Mortgage markets improved last week on a bevy of economic and geopolitical news. Conforming mortgage rates in Chicago improved, falling to their lowest levels of 2011.
It's a welcome development for home buyers and rate shoppers nationwide. Mortgage rates were expected to rise throughout most of this year.
There were four big stories that contributed to falling rates last week.
The first was the news that Osama bin Laden was killed. The news was announced over the weekend, and by the time markets opened Monday morning, the price of oil was already falling. Falling oil prices reduce inflationary pressures on the economy and because inflation contributes to rising mortgage rates, the absence of inflation helps them to fall.
This news carried markets to Thursday morning. That's when the Department of Labor announced that Initial Jobless Claims had suddenly and unexpectedly surged to an 8-month high. Last week's report featured the biggest one-week jump in claims in more than 2 years.
This, too, pushed mortgage rates lower, casting doubt on the strength of the U.S. economic recovery.
Then, Friday morning, those doubts were cast aside. When the government released its Non-Farm Payrolls report for April, it showed job creation topping 200,000 for the third straight month. We would have expected mortgage rates to rise on news like this, but they didn't.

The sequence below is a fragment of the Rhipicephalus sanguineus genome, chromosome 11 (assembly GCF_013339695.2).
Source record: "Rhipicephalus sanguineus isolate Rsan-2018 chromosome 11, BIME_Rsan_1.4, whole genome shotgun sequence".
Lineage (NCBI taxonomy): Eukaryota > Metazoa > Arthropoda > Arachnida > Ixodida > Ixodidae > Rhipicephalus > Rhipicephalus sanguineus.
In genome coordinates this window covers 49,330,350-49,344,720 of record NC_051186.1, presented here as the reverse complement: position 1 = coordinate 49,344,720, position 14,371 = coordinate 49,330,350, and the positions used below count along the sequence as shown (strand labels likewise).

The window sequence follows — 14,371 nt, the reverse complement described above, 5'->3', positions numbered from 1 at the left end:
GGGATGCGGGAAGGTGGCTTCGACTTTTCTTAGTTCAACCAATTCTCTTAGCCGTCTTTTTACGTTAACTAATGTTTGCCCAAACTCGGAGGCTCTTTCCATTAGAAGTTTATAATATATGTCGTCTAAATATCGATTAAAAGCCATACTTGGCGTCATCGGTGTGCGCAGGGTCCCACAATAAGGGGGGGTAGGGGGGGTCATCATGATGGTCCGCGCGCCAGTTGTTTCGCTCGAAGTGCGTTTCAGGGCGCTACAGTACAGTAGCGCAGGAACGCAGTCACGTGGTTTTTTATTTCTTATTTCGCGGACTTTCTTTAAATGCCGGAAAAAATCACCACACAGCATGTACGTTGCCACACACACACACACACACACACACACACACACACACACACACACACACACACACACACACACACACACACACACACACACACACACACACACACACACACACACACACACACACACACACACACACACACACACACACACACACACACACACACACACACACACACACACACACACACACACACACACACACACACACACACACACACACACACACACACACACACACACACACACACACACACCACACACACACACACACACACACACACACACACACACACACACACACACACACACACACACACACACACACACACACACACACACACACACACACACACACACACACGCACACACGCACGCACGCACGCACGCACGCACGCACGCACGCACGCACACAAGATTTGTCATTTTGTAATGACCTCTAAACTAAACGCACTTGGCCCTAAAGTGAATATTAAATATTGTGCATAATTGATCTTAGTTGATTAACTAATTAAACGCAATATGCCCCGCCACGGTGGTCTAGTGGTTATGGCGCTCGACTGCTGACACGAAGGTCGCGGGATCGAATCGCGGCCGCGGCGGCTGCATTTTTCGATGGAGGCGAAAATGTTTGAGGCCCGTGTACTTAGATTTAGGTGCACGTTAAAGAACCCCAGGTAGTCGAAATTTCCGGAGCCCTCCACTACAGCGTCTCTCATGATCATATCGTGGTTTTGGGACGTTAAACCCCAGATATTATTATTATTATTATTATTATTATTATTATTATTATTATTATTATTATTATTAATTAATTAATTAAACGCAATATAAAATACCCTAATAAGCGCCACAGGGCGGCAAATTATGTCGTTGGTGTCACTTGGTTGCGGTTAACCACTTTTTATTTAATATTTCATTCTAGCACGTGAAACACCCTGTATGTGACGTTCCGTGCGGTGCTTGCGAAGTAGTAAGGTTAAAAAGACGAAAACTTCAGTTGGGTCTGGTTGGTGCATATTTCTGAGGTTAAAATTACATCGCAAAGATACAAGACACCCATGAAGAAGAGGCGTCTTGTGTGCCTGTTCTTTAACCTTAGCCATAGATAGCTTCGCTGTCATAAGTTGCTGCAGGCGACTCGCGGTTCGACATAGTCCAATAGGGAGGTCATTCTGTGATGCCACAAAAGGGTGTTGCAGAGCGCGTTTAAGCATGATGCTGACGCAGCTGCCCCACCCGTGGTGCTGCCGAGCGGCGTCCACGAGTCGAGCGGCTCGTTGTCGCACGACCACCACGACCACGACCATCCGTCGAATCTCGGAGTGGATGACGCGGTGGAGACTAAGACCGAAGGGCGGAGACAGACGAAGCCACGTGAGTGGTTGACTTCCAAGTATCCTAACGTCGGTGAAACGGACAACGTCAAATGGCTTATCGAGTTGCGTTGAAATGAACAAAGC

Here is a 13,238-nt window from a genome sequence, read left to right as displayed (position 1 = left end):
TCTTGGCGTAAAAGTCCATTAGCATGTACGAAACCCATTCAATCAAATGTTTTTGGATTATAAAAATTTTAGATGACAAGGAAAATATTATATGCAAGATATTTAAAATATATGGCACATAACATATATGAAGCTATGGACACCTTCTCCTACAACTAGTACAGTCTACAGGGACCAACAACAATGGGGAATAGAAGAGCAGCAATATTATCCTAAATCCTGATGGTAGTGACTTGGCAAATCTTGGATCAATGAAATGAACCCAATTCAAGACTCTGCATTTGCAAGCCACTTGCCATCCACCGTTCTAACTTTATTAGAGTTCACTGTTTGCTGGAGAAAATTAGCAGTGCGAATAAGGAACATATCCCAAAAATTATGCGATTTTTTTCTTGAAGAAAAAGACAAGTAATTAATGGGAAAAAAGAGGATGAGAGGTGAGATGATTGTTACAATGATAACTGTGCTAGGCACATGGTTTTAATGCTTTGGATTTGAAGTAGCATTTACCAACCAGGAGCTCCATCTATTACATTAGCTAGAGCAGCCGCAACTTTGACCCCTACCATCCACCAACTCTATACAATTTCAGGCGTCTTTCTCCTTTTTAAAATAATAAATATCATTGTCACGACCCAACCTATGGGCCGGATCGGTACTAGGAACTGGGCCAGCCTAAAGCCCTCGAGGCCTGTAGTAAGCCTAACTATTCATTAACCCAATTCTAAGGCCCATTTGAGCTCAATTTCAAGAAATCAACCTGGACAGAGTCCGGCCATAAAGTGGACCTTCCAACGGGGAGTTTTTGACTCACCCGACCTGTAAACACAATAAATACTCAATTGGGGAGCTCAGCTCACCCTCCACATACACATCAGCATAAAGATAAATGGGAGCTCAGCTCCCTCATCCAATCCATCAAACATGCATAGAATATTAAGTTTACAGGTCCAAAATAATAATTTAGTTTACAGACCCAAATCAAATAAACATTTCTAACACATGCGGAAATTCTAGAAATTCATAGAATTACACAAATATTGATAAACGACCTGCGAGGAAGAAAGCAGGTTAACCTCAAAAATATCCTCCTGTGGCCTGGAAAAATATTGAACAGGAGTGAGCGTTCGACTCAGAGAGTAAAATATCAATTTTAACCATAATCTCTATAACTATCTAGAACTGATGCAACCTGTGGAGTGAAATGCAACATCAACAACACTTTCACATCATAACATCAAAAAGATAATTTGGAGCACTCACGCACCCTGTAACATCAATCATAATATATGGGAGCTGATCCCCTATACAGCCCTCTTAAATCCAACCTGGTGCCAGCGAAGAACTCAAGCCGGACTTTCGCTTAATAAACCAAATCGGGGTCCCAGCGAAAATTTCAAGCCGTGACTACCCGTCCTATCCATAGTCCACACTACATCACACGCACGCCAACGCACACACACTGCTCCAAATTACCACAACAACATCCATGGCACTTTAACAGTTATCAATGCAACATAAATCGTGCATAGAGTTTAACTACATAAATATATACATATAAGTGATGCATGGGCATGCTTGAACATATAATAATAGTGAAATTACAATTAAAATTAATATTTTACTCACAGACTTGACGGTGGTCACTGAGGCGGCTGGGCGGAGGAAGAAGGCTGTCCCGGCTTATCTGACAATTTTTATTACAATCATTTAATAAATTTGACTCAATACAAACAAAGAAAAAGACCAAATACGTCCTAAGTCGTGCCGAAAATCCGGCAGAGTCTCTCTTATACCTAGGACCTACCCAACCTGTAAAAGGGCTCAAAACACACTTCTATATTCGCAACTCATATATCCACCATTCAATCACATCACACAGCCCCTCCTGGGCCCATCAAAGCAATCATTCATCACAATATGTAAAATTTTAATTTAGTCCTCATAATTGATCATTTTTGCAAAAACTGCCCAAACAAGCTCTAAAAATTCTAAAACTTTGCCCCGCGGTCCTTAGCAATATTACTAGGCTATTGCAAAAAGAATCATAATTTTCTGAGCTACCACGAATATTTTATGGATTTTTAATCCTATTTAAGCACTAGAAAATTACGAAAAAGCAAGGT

Rates fell instead -- mostly because the strength of the U.S. jobs report rendered mortgage-backed bonds more attractive to global investors.
The last story, though, is the one worth watching long-term.
Late-Friday, in response to its growing debt issues, it was reported that Greece may withdraw from the Eurozone. An outcome such as this is unlikely, however, the possibility was enough to spark a flight-to-quality that benefited U.S. mortgage rates. Conforming and FHA rates ended Friday lower, reaching their best levels since December.
This week, there isn't much economic news set for release so the above stories will continue to influence markets and rates. Geopolitics can change quickly, though, so if you're floating a mortgage rate and waiting for the bottom, don't wait too long. Markets can reverse in a snap.
If you see a rate you like, the safest move is to lock it.